Deschutes Wild Steelhead Update

Unfortunately, as of the end of September things still look pretty bleak for wild fish this season.  The trap at Sherars Falls has captured a total of 44 wild steelhead.  Only 3 of these have made it to the the trap at the bottom of the Pelton Round Butte complex (Lake Billy Chinook, etc.).  Two of those are actually hatchery steelhead that were released above Lake Billy Chinook but did not have their adipose fins clipped.  As I detailed in a series of posts starting here, these fish could be on a path to extinction in the not too distant future.

How does catch and release affect steelhead?

I was wandering around various angling conservation websites and came across “How does catch and release affect steelhead?” on the Wild Steelhead Coalition website.  It was a summary of a study done on the Bulkley River in British Columbia.  The primary takeaways for me are that I will continue to avoid steelheading on the Deschutes for now and I need to start using a net.  Like many fly anglers, I land a steelhead by bringing it close enough to grab by the tail before removing the hook.  The study showed that “tailed” fish had higher levels of stress than netted fish.Read More »

Steelhead in Crisis, Time for a Management Change?

The following is a guest column I submitted to the Bend Bulletin a while back but which has not been published.  It is a summary of some recent blog posts that I believe are worth further exposure in a timely manner.

Last year was one of the poorest on record for steelhead in the Deschutes.  After some initial optimism for a modest rebound, the forecast for returns this season has been lowered to be even worse.  The Oregon Department of Fish and Wildlife has now closed the entire Columbia River and lower John Day River to steelhead retention.  ODFW went further and asked anglers to avoid steelhead fishing altogether for the remainder of the year.  Wild steelhead are currently on a path to extinction in the Deschutes and entire Columbia Basin.Read More »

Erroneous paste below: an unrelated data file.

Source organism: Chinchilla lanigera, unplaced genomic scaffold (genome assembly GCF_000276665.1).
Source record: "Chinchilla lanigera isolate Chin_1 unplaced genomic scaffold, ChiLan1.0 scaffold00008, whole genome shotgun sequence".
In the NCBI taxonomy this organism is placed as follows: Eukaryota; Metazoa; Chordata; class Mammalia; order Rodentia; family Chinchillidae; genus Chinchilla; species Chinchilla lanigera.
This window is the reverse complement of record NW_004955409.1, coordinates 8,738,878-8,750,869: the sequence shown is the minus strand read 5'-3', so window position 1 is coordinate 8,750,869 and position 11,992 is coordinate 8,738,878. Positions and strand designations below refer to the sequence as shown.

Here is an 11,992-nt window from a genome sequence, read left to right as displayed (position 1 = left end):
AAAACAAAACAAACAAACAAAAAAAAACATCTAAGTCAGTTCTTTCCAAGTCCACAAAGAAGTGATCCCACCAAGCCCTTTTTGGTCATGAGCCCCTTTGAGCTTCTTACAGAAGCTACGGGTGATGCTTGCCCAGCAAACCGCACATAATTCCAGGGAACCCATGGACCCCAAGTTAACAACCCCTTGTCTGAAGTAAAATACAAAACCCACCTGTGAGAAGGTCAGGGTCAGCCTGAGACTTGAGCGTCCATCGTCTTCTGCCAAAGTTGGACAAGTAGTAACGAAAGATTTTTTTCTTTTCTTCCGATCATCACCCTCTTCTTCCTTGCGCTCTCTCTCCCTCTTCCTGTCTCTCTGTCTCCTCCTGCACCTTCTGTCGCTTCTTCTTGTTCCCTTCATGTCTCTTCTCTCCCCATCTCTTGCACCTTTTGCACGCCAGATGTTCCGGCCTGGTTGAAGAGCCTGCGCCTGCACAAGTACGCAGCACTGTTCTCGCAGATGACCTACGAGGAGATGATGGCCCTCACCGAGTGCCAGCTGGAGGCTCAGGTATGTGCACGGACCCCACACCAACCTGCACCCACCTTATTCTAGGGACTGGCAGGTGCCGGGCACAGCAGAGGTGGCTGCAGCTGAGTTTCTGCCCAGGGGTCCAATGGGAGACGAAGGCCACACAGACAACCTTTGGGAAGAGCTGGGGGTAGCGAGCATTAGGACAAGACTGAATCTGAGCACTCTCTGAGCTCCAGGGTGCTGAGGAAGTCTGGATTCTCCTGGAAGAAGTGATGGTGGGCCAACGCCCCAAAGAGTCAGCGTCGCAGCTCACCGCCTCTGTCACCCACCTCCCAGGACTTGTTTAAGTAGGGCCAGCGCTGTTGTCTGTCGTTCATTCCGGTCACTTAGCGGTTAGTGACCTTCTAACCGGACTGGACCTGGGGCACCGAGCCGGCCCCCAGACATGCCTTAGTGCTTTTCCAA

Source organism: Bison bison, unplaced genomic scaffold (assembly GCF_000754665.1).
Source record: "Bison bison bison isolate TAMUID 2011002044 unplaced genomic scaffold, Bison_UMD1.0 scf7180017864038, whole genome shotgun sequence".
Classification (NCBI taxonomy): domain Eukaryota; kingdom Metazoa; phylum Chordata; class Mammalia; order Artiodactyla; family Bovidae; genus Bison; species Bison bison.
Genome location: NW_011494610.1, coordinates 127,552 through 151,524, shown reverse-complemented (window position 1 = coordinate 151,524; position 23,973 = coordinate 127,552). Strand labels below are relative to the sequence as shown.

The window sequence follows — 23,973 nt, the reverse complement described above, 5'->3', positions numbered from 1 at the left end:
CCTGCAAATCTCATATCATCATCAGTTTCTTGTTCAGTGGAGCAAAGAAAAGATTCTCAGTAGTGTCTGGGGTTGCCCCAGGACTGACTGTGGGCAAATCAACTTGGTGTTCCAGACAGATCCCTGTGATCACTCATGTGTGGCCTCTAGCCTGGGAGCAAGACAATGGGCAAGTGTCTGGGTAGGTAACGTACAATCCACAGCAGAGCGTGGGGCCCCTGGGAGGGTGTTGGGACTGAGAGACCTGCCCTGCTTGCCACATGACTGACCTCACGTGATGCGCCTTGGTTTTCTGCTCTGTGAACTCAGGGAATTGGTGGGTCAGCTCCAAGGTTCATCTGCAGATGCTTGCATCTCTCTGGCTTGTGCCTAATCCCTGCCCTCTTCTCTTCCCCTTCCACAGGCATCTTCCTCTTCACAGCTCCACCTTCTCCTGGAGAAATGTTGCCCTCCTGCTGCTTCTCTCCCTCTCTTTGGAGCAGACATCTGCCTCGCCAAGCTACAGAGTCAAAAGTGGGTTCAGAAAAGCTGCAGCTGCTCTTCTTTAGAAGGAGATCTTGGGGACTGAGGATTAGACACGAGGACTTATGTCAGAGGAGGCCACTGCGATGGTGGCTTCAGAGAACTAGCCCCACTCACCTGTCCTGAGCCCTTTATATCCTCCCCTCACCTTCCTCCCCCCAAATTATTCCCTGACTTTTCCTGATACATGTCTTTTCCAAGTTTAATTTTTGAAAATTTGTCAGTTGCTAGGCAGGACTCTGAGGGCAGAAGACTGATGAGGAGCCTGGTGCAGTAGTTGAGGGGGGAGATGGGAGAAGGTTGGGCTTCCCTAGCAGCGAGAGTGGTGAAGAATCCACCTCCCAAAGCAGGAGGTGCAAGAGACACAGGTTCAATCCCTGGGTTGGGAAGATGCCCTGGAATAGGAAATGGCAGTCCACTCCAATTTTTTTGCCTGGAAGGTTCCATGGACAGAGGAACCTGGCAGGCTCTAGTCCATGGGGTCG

Reintroduction: Time for a Change in Strategy

After 10 years of effort it is clear that the current approach to reintroducing anadromous fish into the upper Deschutes Basin above the Pelton Round Butte project is not producing acceptable results.  Fisheries managers acknowledge this but often state that it will take more time.  They reply that it has been over 50 years since these fish were cut off from their traditional spawning grounds and reintroduction is a complex problem.  This is true, but I believe the current dire state of steelhead returns to the Deschutes River should provide impetus to take bolder action.  This is a long post, but worth reading if you care about the future of steelhead in the Deschutes River.Read More »

Cooler, cleaner water?

W 8.11.18 27in

I got back from my latest fishing excursion (that’s a measured 27” wild, native rainbow trout) and saw The Bulletin published an editorial last Friday about the Deschutes River Alliance’s lawsuit being dismissed.  What bothered me in their editorial was the use of the DRA’s tagline of cooler, cleaner water for the Deschutes.  The facts on this topic are well established.  The quantity of water in Lake Billy Chinook is not sufficient to keep the lower Deschutes “cooler” for the entire summer and “cleaner” is largely a function of agricultural and urban water runoff.  Read More »

DRA Lawsuit Dismissed

The Deschutes River Alliance has argued for years that PGE/CTWS’s attempt to reintroduce anadromous fish into the upper Deschutes Basin has harmed the Deschutes River below the Pelton Round Butte complex of dams.  As part of their advocacy the DRA brought a lawsuit against PGE/CTWS claiming that the project violated the Clean Water Act.  On Monday the suit was dismissed for lacking “material fact”.  Read More »

SWW juvenile outmigration

Most anadromous smolts outmigrate in the spring.  While a few stragglers may still move through the system over the remainder of the year, at this point we have a pretty complete count of this year’s totals for fish moving from the Crooked, Metolius, and upper Deschutes rivers to the Selective Water Withdrawal tower in Lake Billy Chinook where they are captured and then released into the lower Deschutes.

 

2013

2014

2015

2016

2017

2018

CHS

21,261

19,071

15,418

16,997

29,785

19,965

STS

2,733

2,127

3,702

4,024

10,708

8,881

SOC

25,265

155,031

38,702

49,497

439,458

47,392

CHS are chinook, STS are steelhead, and SOC are sockeye.  There’s some good news and some bad news in these figures.Read More »